As we worked our way northwestward, we decided that a stop at the Laura Ingalls Wilder Campground which is just across the road from the Laura Ingalls Wilder Historic Home & Museum. Stephanie has always been a tremendous fan of the Little House on the Prarie TV show, so it seemed like we should visit Laura’s home and museum in Mansfield, Missouri.
The campground is on a hillside and has been there for a few years. It is managed by a family that has owned the campground for a few years. They are very laid back and couldn’t have been more gracious with their time. They have been making improvements and our site worked out fine for us. Because of the trees, we could not receive satellite TV, otherwise, it was great. We had Verizon cell service and AT&T. We paid $30 a night for full hook-ups.
So the next day we visited the museum and two of homes that the Wilder family lived in while in Mansfield.
A new museum has been recently constructed, replacing a smaller one adjacent to the Wilder house, it has a complete collection of the Wilder memorabilia. Laura spent most of her adult life in this area. One of the most interesting things we learned about Laura’s writing career was that she didn’t start to write until she was 65 years old. Her first book was released in 1932 and her last was released in 1943. Eight “Little House” book in total.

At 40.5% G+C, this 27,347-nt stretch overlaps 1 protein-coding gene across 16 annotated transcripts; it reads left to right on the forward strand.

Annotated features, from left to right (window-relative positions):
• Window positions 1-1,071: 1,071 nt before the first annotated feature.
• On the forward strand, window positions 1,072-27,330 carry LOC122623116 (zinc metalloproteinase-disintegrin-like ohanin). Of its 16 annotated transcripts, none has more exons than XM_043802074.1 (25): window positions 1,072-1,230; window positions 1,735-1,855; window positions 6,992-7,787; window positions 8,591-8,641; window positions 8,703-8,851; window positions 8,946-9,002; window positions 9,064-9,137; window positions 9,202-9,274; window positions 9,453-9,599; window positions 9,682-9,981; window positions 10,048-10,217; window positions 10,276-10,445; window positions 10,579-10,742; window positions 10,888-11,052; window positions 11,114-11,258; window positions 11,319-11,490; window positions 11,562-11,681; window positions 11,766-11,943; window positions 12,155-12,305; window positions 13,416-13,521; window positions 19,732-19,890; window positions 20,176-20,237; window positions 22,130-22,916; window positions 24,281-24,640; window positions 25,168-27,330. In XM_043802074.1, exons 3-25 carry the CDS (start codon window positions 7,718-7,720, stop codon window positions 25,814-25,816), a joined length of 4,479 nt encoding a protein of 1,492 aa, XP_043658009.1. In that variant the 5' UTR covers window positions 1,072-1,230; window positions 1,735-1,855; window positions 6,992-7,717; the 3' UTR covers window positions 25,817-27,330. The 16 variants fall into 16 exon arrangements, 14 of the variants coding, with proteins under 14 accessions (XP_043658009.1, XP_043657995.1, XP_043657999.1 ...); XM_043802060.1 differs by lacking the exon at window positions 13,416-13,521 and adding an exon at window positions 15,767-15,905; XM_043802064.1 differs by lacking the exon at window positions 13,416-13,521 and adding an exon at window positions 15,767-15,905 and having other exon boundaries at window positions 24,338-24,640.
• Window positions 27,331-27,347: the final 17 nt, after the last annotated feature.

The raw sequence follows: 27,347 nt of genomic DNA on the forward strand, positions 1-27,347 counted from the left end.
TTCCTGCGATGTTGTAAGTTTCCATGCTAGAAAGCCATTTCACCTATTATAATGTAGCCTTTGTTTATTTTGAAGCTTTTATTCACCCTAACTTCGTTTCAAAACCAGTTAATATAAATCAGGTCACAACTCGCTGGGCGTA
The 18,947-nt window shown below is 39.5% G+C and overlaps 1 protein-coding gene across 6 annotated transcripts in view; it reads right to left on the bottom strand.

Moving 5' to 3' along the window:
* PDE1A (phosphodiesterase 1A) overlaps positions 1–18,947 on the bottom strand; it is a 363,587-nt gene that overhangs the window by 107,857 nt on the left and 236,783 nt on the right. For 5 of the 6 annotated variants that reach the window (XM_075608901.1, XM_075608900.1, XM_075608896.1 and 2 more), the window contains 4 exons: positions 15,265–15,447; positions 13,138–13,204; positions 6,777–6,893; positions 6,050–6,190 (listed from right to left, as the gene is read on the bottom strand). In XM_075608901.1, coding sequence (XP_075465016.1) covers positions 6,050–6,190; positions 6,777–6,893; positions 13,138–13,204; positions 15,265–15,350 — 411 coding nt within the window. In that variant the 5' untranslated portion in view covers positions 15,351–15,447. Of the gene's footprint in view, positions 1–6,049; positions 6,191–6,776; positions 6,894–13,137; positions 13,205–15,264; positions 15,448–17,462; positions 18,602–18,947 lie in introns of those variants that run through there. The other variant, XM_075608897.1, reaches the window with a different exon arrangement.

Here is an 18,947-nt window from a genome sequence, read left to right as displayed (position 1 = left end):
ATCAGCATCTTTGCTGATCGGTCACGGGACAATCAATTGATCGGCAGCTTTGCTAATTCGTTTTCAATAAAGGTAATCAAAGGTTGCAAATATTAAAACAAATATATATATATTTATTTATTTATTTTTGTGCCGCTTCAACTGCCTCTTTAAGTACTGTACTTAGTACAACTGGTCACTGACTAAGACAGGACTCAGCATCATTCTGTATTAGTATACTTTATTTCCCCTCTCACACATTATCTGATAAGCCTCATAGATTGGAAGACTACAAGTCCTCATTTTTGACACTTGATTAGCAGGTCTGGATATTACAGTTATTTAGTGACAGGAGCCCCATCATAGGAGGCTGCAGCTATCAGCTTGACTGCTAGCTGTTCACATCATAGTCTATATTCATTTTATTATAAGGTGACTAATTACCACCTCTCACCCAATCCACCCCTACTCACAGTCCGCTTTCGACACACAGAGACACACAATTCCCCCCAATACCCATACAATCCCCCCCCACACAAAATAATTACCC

A $14 per person admission fee
includes admission to the museum and the two homes. There is the original home that was constructed over many years by Laura’s husband Almanzo and another home that Laura’s daughter Rose, had built for them, in its day it was a new modern home with central heat and electric lighting, it referred to as the Rock House, it was all part of the $14 tour.
There was a guided tour of the original homestead, however, no pictures were allowed. The rear entrance is shown below.
The Wilders are buried in Mansfield and we visited their graves.
We enjoyed our day exploring the “rest of the Laura Ingalls Wilder” story. Glad we took the time.